The President pointed out that the most significant challenge in today’s peaceful country is the poverty and he further said that the aim of the new government is to create an environment where the people will be able to live freely with a great sense of happiness. Resolving land issues in the country can play a pivotal role in eradicating poverty in the country, the President said, adding that he will introduce a new land policy to ensure the land rights of the people. The President also declared open Pasgoda Divisional Secretariat building. He also made an observation in Vocational Training Authority in Pasgoda and looked into the educational activities of the students there. (Colombo Gazette) The delivering of the land deeds which is under the national program to hand over 25000 Ranbima land deeds island-wide was held in Pasgoda Divisional Secretariat. Accordingly, ¼ of every family unit in Pasgoda Divisional Secretariat received land deeds.President Sirisena symbolically handed over the deeds to the recipients.Minister of Lands M. K. D. S. Gunawardena, Minister of Local Government and Provincial Councils Faizer Mustafa, State Finance Minister Lakshman Yapa Abeywardena, State Minister of Lands T. B. Ekanayake, Chief Minister of Southern Province Shan Wijayalal de Silva, Province Minister Chandima Rasaputhra and Secretary to the Ministry of Lands I. K. H. Mahanama participated in this event. President Maithripala Sirisena said that he will fulfill the obligation of eliminating poverty from the country under his regime as previous leaders of the country fulfilled their significant responsibilities towards the country and the nation during their respective regimes.He made these observations today (30) participating in a ceremony held in Urubokka, Matara to distribute 4000 Ranbima land deeds to the people in the Pasgoda Divisional Secretariat. The President recalled that the tension between the rich and the poor began centering in land rights and said that he believes that the new land policy will provide solutions for the issues related to the land demands with increasing population and for the challenges we faced in the local food production system.The President further stated that the new government is committed to alleviate poverty, strengthen free education and free health and continue the government institutions without corruption and fraud.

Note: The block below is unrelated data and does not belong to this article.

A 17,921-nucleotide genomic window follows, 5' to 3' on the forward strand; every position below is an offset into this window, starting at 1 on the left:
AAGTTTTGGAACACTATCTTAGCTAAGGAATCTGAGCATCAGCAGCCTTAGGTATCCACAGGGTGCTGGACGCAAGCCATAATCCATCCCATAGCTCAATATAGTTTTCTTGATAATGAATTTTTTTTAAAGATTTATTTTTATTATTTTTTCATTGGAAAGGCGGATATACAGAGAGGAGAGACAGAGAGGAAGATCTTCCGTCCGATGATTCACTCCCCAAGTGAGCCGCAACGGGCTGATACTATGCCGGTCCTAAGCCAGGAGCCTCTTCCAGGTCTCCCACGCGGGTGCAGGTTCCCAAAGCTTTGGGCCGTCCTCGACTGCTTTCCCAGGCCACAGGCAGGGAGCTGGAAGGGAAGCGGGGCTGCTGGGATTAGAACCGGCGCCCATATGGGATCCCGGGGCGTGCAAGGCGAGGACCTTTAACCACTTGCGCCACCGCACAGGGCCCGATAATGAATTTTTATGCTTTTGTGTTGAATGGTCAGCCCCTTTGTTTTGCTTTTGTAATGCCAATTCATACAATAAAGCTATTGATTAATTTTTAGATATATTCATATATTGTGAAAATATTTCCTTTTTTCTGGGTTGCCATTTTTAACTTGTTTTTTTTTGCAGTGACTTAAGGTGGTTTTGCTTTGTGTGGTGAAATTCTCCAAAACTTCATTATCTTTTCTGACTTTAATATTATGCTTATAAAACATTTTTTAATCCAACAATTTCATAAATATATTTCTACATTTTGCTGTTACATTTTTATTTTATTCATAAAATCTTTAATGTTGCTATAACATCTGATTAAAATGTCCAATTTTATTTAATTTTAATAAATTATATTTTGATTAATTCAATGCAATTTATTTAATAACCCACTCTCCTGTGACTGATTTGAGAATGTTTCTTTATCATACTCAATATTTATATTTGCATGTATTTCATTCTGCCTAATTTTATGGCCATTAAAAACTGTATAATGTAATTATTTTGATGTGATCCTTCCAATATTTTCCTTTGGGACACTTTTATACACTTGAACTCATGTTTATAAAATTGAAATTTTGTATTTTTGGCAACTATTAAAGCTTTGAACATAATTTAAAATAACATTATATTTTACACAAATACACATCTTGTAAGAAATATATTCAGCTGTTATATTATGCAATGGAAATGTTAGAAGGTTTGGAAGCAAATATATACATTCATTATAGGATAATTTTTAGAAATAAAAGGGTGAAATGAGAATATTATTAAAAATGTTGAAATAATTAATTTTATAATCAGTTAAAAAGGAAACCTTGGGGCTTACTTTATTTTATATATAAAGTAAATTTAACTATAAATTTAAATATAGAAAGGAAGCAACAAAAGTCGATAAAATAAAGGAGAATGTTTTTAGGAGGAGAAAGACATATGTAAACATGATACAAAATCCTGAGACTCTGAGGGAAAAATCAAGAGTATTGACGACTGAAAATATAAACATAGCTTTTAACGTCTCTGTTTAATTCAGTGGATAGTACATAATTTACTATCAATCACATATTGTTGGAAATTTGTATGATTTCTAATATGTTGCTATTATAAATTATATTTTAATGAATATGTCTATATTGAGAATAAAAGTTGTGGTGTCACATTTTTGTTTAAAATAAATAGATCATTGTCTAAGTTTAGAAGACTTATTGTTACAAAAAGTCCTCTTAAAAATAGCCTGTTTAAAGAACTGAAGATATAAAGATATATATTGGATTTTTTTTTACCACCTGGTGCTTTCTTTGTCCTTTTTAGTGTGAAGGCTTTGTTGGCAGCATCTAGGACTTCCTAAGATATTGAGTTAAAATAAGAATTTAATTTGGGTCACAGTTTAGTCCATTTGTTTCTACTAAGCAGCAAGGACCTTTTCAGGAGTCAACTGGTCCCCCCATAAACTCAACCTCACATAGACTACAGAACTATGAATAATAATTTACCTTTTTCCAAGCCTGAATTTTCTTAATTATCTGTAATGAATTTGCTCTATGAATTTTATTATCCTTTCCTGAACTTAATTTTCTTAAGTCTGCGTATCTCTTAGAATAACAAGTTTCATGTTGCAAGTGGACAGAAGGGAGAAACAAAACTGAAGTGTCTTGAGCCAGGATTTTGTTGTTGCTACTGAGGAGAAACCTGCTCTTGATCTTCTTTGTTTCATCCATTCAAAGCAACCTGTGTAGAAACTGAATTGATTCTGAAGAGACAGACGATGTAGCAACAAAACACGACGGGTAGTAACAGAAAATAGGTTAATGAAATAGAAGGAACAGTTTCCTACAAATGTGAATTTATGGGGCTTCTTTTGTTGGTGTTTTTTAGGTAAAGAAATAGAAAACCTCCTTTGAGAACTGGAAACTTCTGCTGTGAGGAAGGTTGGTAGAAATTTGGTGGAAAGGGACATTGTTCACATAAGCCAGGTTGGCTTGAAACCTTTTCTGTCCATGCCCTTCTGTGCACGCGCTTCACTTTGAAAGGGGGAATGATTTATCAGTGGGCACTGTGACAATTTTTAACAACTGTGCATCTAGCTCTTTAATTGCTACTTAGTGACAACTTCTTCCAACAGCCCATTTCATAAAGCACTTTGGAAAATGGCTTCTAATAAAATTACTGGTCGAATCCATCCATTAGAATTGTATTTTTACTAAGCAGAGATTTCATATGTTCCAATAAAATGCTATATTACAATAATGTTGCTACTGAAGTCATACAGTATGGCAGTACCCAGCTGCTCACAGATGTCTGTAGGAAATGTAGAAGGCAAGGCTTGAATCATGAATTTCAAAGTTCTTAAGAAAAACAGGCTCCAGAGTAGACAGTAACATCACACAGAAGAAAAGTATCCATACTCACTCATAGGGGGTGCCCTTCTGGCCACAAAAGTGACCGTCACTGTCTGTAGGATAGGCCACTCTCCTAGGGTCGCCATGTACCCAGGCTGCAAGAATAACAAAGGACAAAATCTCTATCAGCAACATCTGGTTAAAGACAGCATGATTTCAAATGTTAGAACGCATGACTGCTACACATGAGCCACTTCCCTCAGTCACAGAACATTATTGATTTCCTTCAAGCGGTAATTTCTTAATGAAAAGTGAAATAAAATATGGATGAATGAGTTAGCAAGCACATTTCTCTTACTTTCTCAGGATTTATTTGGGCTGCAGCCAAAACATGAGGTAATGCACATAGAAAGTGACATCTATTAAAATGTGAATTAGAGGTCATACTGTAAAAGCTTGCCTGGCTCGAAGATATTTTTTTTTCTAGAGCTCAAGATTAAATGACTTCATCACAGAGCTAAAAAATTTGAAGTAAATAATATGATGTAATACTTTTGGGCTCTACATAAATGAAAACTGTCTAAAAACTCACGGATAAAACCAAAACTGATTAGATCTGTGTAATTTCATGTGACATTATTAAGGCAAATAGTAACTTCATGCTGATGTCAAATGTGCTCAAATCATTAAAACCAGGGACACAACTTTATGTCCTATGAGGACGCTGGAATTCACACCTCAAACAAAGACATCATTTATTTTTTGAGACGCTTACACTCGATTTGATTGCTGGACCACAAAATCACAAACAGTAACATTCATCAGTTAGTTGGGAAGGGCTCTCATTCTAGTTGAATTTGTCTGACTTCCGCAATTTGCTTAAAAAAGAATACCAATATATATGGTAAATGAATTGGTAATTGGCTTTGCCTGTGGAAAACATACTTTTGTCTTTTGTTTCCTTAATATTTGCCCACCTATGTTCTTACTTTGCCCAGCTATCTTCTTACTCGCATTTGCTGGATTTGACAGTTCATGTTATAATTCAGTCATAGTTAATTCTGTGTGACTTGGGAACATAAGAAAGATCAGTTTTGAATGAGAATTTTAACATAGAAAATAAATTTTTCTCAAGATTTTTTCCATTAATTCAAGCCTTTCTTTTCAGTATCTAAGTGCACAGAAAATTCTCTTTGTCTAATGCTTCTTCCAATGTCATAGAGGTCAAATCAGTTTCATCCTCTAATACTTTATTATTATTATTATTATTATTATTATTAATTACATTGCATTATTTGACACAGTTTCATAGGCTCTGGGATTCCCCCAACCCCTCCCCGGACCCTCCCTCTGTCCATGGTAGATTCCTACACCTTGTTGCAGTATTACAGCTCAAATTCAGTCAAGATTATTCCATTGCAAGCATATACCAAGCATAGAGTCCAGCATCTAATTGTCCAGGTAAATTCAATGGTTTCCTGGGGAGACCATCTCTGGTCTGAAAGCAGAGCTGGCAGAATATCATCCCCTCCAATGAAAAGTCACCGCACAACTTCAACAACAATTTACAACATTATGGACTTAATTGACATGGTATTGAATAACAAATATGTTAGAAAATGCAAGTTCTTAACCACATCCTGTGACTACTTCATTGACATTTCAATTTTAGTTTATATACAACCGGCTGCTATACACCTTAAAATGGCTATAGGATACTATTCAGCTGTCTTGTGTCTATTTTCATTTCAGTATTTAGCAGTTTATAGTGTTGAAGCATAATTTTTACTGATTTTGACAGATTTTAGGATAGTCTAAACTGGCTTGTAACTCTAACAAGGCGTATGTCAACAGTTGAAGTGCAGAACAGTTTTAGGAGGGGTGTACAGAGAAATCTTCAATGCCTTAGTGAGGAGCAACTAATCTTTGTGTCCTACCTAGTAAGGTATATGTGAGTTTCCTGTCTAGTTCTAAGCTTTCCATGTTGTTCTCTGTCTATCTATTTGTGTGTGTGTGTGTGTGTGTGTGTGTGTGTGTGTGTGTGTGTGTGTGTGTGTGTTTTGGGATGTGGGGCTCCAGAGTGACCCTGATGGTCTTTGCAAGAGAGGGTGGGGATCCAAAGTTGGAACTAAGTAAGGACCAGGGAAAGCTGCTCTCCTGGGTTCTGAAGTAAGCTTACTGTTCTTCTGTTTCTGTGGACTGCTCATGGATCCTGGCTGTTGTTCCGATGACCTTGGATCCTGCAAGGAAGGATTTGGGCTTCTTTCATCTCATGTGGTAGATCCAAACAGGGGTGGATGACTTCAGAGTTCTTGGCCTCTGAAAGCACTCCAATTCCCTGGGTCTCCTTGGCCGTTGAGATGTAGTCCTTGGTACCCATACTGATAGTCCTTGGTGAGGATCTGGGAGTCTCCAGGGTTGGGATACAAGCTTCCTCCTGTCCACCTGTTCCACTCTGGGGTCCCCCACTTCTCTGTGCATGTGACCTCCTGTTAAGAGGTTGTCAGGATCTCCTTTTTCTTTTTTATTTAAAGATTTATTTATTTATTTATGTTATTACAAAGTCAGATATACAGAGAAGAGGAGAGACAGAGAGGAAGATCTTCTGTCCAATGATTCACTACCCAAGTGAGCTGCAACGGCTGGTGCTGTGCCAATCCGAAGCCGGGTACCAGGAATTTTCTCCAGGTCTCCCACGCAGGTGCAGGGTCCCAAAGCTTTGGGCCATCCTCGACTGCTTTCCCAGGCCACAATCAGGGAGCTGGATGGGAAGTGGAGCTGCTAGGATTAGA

by The Canadian Press Posted Oct 3, 2012 6:47 pm MDT Flaherty says U.S. likely to avoid fiscal cliff problem, Europe remains big risk AddThis Sharing ButtonsShare to TwitterTwitterShare to FacebookFacebookShare to RedditRedditShare to 電子郵件Email OTTAWA – Finance Minister Jim Flaherty is optimistic the United States will avoid the so-called fiscal cliff that many believe could trigger another recession in the world’s largest economy.Flaherty said Wednesday he believes the congressional budget committee will arrive at a compromise on the US$600 billion in tax hikes and spending cuts set to automatically kick in January.“There are enough members of the budget committee in the current Congress who totally understand the situation (and) I think they appreciate the urgency of the situation,” he said.“This must be dealt with because if it is not dealt with, the effect on U.S. GDP (gross domestic product) will be very significant and that of course directly effects Canada.”Economists estimate the hit to the U.S. economy from political deadlock on all measures could shave up to five percentage points from the country’s already weak output. Such a shock would impact not just the U.S., but also Canada through a loss of confidence and demand for exports.Flaherty said the new president-elect, whether it is Barack Obama or Mitt Romney, will need to show leadership to avoid catastrophe.Meanwhile, the minister says he is not as convinced that Europe has the wherewithal and the political structure to extricate itself from a long period of economic difficulty.Flaherty, who will be meeting with his colleagues at the International Monetary Fund-World Bank fall meetings in Tokyo next week, called Europe “the clear and present danger” to the global economy.But he has not changed his mind about joining the IMF’s emergency bailout fund, despite being under pressure from colleagues to ante up.Europe is rich enough to deal with its debt problems without the help of outsiders, he said.Part of the problem is that Europe lacks a single finance minister to represent the entity, which makes speedy action difficult, he said.“I know my colleagues in Europe are trying to work on it. But the problem is they don’t have a central finance ministry so it’s taking time, but you know, time is finite.”Speaking to reporters, Flaherty said he would table the second part of his budget implementation bill upon his return from Tokyo, likely during the week of Oct. 15.As for Canada’s economy, the minister said he remains concerned it could be sideswiped by a European crisis. He said at the moment, the economy continues to expand, but modestly.